My blog is called “Small Towns of Dee” for a reason. I love discovering those charming, unknown to the rest of the world places, towns and Villages, and almost everywhere I find something that fascinates me. My beloved country is France, which abounds in such pearls. There is even a list of the most beautiful French villages. I have already written about it several times : The most beautiful French villages.
But I do not know if I wrote that I had braved myself and decided to visit them all sooner or later. My husband does not know about it yet, although he probably guesses. Consciously or less consciously he took me last Easter to the town from the list: Le Bec-Hellouin and of course I fell in love with the cobbled streets, in the medieval church tower, in colorfully painted houses and in the medieval abbey.
The village is located in Normandy, in the Eure department, and the nearest major city is Rouen, which I will write about soon. It is not a big village, but it grew around the old medieval Benedictine abbey, which in times of the Anglo-Norman kingdom enjoyed so much esteem that they sent abbots to Canterbury.
The monastery was founded around 1034 by the knight Hellouin or Herluin, a warrior, who after years of fighting around the world devoted himself to spiritual duties. And the name of the village comes from him. The second part of village’s name, Bec is a spring, which flow happily around the valley, where the village is located.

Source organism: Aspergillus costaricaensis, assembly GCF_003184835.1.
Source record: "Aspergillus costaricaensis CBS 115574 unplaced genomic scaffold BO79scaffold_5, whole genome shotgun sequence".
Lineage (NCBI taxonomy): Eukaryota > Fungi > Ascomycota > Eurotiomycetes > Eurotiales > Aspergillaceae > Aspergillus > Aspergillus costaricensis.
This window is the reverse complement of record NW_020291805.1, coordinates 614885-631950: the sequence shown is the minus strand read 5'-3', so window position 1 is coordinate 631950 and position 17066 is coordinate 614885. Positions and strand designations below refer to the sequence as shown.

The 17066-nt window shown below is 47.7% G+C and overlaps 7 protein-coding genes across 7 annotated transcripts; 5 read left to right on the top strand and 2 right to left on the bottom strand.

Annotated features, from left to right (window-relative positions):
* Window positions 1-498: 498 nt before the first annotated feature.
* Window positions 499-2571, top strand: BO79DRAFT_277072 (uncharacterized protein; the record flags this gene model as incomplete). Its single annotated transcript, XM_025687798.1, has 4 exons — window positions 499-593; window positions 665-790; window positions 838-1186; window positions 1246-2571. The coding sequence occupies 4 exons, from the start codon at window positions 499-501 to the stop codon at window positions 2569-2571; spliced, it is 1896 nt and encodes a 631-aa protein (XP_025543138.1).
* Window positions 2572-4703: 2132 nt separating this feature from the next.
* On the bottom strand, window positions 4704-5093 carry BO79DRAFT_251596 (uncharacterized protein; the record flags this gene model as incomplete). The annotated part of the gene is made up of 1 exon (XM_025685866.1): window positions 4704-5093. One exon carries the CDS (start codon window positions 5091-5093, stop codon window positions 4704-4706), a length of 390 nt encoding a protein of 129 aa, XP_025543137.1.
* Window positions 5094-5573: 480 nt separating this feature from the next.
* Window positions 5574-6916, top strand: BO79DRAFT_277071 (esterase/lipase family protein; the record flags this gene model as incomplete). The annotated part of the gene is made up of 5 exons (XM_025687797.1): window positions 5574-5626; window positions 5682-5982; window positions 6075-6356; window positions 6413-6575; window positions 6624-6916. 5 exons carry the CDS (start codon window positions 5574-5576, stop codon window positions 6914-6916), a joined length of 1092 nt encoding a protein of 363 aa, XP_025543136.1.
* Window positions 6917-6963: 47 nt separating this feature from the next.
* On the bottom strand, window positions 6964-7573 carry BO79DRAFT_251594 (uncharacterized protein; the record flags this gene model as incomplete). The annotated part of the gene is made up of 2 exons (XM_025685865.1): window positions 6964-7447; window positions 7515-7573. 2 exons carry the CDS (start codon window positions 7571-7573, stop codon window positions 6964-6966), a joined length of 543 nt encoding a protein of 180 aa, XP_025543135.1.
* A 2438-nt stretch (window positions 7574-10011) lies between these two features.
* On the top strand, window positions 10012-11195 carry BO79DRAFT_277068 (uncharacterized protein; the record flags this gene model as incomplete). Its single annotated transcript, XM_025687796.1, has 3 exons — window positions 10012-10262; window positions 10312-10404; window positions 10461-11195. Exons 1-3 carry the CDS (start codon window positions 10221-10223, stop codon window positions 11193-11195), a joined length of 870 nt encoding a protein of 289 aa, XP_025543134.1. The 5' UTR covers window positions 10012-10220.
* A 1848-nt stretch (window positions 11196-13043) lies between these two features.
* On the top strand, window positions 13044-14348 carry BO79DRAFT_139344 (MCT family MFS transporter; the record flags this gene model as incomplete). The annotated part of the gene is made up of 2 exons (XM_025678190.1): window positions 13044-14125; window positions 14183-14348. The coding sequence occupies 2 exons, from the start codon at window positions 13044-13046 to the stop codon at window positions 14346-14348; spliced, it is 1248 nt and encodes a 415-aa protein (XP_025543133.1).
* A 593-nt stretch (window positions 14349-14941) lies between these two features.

The abbey has suffered badly twice in its history, first destroyed by the English during the Hundred Years War, but the greatest damage was of course the revolution when all monastery orders were liquidated and their buildings were effectively plundered. Le Bec Hellouin was then turned into cavalry barracks. The monks returned here only after the war, and after them in 1950 nuns came here and built their own monastery (on the photo)
The town of Bec-Hellouin is distinguished not only by its religious heritage, but also by the captivating, picturesque scenery, peaceful, colorfully flowered streets and beautifully renovated half-timbered houses. An imposing St Nicholas’ tower is visible from afar, and in the heart of the village there is another old church dedicated to Saint Andrew.
We went for delightful walk and after we as very hungry people do, we went for a dinner at the local Auberge De L’Abbaye. The interiors is typical for this region of Normandy. The owners have renewed the place, adding beautiful fabrics and decorations. They served food based on local, seasonal products, and the restaurant is primarily known for its home-made goose pate (foie gras). But I was delighted with the appetizer made of fish and seafood: